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John Cage – American Composer

“I can’t understand why people are frightened of new ideas. I’m frightened of the old ones.”

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Bill Nye (the Science Guy) – Television presenter and science communicator

Everyone you will ever meet knows something you don’t.”

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Willa Cather – American writer

There are only one or two human stories, and they go on repeating themselves as fiercely as if they had never happened.”

“I like trees because they seem more resigned to the way they have to live than other things do.”

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Christopher Hitchens – British/American journalist, writer, and prominent atheist

“Our problem is this; our prefrontal lobes are too small and our adrenaline glands are too big and our thumb finger opposition isn’t all it might be, and we’re afraid of the dark and we’re afraid to die and we believe in the truths of holy books that are so stupid and so fabricated that a child can, and all children do, as you can tell by their questions, actually see through them.”

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Robert M. Price – American theologian and writer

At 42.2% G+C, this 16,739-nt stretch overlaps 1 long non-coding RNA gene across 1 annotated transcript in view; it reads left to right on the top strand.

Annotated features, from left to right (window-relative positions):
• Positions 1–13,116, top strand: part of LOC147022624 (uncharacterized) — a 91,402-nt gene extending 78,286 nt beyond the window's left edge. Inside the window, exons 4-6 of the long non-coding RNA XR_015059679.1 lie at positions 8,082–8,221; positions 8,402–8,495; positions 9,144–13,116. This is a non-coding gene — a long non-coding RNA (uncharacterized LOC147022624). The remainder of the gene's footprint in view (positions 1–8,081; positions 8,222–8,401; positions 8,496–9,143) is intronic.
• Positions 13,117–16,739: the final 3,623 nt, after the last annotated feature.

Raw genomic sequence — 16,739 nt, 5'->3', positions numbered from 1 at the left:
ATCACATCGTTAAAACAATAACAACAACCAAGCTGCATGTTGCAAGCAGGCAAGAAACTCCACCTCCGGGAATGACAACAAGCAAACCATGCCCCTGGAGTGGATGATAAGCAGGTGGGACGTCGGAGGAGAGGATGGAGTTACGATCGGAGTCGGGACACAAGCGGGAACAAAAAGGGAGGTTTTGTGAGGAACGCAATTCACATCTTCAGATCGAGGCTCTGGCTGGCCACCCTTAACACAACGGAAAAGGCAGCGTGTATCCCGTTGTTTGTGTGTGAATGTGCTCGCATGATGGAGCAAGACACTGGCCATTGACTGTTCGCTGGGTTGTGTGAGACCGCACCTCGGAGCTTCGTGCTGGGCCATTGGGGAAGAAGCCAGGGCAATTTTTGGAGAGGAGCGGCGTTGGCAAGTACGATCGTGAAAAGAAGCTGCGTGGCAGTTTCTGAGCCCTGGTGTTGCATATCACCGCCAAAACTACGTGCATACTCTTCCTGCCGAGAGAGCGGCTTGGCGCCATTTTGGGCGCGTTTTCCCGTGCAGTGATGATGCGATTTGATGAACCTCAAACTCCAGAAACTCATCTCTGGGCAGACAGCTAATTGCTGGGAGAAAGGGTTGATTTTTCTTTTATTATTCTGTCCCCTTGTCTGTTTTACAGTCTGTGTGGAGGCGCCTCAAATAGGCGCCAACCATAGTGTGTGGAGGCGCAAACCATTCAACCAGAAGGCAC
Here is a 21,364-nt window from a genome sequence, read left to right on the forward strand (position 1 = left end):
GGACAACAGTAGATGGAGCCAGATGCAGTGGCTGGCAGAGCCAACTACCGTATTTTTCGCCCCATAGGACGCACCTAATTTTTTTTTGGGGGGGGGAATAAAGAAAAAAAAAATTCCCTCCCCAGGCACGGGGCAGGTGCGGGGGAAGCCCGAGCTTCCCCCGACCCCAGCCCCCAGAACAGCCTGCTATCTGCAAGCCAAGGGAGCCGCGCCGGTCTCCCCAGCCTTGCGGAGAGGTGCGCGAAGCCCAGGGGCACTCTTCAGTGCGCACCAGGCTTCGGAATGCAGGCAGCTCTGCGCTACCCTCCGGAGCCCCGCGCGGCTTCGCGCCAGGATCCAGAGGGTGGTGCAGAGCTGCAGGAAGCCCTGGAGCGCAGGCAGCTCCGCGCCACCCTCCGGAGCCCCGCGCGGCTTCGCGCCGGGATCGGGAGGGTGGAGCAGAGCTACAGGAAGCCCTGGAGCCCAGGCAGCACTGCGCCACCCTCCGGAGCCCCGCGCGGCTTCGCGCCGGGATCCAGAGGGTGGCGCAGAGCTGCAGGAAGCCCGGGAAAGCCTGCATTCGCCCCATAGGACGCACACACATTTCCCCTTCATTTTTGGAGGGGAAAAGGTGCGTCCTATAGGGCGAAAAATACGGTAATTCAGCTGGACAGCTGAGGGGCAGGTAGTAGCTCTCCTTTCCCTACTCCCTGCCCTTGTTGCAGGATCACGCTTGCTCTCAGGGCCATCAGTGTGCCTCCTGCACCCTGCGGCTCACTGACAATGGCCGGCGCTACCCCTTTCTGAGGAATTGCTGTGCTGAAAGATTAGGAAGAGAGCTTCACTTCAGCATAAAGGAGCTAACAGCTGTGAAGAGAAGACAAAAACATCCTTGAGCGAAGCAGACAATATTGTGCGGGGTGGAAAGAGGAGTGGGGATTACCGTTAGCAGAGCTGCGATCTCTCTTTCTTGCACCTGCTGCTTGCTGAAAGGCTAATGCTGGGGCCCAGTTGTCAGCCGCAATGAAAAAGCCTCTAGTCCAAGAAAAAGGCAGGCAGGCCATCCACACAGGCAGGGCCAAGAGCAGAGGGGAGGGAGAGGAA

“I’m going to hell according to someone’s doctrine. (Islam, Christianity, etc). I may as well call them as I see them.”

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Pete Docter – Director of animated movies UP, Monsters Inc., and Inside Out

Anyone out there who’s in junior high, high school, working it out, suffering, there are days you’re gonna feel sad, you’re gonna feel angry, you’re gonna be scared. That’s nothing you can choose, but you can make stuff. Make films. Draw. Write. It’ll make a world of difference.”

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H. L. Mencken – American journalist, essayist, and cultural critic

“A philosopher is a blind man in a dark room looking for a black cat that isn’t there. A theologian is the man who finds it.”

“On some great and glorious day the plain folks of the land will reach their heart’s desire at last, and the White House will be adorned by a downright moron.”

“Love is the delusion that one woman differs from another.”

“It was morality that burned the books of the ancient sages, and morality that halted the free inquiry of the Golden Age and substituted for it the credulous imbecility of the Age of Faith. It was a fixed moral code and a fixed theology which robbed the human race of a thousand years by wasting them upon alchemy, heretic-burning, witchcraft and sacerdotalism.”

“The final test of truth is ridicule. Not the laws of the United States but the mother-in-law joke brought the Mormons to surrender. Not the horror of it but the absurdity of it killed the doctrine of infant damnation. But the razor edge of ridicule is turned by the tough hide of truth.”

“We must respect the other fellow’s religion, but only in the sense and to the extent that we respect his theory that his wife is beautiful and his children smart.”

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Garrison Keillor – American writer and radio host

“People with plenty of work to do are less enamored of self-destruction.”

“One reads books in order to gain the privilege of living more than one life. People who don’t read are trapped in a mine shaft, even if they think the sun is shining.” 

“God writes a lot of comedy… the trouble is, he’s stuck with so many bad actors who don’t know how to play funny.”